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Sunday, Jun 24, 2018
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Letter of the Day

The other Sept. 11th

This week marks 40 years since the infamous military coup that bombed the Chilean “White House” on Sept. 11, 1973, leading to the death of the democratically elected President Salvador Allende, whose government was replaced by the Pinochet military dictatorship. During the next 15 years, thousands of young people, professors, artists, and others — many of them shining stars of Chilean society — were detained, tortured and executed outside the legal process.

One of the those who died after the coup was the renowned Chilean musician and theater director Victor Jara. But for his murder while in custody a few days after the coup, Jara might likely today join his colleagues Bob Dylan, Pete Seeger and Joan Baez playing his guitar for the millions of his admirers worldwide. One of the Chilean officers accused in the shooting death of Jara now resides in Florida, and a lawsuit against him has just been filed in federal court in Jacksonville.

President Nixon and Secretary of State Henry Kissinger notoriously covertly intervened to try to prevent Salvador Allende’s election in 1970 and later to effect “regime change.” Their encouragement of disloyal elements in the Chilean military led to the violent overthrow of Allende on Sept. 11, 1973. The Pinochet dictatorship was also responsible for a well-known act of terrorism on U.S. soil — the assassination of Orlando Letelier, a lawyer, senior economist and former member of Allende’s cabinet.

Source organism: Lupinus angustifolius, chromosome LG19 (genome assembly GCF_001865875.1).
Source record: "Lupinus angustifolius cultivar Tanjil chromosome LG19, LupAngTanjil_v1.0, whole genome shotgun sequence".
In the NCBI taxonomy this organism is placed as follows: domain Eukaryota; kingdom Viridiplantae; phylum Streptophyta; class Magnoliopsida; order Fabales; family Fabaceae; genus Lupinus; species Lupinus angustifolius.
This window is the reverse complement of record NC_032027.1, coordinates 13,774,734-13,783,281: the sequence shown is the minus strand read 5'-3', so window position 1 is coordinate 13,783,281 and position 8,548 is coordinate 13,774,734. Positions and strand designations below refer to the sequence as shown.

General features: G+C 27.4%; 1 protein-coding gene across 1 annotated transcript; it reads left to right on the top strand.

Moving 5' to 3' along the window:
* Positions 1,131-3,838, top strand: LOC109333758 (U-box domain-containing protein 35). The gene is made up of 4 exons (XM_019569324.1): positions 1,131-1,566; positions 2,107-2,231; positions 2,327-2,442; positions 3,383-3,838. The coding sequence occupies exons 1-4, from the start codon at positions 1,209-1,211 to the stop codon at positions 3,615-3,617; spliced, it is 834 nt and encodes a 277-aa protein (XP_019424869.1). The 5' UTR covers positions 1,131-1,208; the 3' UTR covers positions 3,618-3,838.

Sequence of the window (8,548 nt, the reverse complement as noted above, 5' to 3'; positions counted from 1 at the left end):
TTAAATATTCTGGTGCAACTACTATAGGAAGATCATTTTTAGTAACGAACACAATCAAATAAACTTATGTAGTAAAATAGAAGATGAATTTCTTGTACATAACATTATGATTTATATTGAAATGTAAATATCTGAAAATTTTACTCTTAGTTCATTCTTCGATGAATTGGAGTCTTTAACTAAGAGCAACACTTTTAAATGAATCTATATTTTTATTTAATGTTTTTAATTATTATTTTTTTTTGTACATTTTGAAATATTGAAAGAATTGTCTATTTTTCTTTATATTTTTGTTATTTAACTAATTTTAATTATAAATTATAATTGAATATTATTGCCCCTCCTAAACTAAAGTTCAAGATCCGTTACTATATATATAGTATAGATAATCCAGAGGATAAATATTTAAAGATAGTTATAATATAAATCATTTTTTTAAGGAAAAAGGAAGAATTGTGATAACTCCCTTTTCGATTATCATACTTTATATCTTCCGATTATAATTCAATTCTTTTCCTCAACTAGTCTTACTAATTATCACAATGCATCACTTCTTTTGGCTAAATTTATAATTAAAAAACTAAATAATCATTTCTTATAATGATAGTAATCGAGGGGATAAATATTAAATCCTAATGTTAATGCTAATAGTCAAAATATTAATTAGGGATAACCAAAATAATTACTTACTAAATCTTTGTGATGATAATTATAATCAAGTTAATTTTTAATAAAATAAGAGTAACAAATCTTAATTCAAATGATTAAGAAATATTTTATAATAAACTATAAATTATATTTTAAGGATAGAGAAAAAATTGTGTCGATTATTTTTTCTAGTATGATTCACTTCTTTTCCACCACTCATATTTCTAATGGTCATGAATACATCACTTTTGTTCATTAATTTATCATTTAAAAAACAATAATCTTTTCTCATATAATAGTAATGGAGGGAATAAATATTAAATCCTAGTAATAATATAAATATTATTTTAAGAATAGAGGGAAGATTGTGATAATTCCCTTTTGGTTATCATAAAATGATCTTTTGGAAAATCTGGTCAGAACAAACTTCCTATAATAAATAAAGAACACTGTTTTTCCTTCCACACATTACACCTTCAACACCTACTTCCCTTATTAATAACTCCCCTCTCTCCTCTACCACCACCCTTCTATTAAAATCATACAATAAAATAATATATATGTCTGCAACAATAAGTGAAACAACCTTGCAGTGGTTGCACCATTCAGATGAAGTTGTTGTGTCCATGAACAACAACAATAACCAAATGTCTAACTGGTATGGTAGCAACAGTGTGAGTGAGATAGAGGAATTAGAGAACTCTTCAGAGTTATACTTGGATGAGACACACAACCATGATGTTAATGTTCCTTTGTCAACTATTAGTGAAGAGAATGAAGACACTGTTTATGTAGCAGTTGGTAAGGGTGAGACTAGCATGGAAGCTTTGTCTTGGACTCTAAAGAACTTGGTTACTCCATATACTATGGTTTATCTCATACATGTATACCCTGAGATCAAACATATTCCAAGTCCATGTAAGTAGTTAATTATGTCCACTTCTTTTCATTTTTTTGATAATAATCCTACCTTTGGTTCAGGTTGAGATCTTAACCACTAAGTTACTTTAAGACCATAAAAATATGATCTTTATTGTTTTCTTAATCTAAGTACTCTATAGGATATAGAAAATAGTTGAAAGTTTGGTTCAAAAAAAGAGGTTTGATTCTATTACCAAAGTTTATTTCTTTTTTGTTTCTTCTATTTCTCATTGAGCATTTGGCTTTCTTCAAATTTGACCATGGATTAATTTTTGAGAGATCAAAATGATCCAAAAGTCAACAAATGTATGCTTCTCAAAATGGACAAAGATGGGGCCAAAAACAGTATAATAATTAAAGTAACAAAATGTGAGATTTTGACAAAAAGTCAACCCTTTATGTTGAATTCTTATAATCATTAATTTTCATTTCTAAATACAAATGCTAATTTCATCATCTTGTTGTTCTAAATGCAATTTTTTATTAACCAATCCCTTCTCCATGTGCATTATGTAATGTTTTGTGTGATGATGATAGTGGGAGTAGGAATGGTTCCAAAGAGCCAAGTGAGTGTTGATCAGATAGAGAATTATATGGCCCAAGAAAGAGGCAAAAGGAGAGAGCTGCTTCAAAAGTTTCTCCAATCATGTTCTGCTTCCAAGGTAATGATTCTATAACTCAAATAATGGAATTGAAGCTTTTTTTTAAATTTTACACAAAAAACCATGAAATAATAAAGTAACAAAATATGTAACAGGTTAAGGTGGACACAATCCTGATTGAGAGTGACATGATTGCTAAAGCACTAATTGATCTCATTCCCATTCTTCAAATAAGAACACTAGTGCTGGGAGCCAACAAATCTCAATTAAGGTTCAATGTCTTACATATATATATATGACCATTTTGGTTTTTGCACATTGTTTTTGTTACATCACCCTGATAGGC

After the coup Letelier was imprisoned but later allowed to leave the country. I was living in Washington, D.C., and had the opportunity to hear Letelier speak to a group of economic development professionals. Then, on Sept. 21, 1976, Letelier was assassinated along with a young American woman, Ronni Moffitt. It was determined by U.S. investigators that the car bomb had been planted by agents of the Chilean dictatorship.

What is the lesson of Sept. 11, 1973? U.S. foreign policy must be shaped by support for democratic principles and transparency. U.S. support for the military coup and the Pinochet dictatorship is the darkest of stains.

Linda Friedman Ramirez

St. Petersburg

The writer owns the Feathered Serpent Gallery in downtown St. Petersburg. On Saturday the gallery will honor Victor Jara at a special event.

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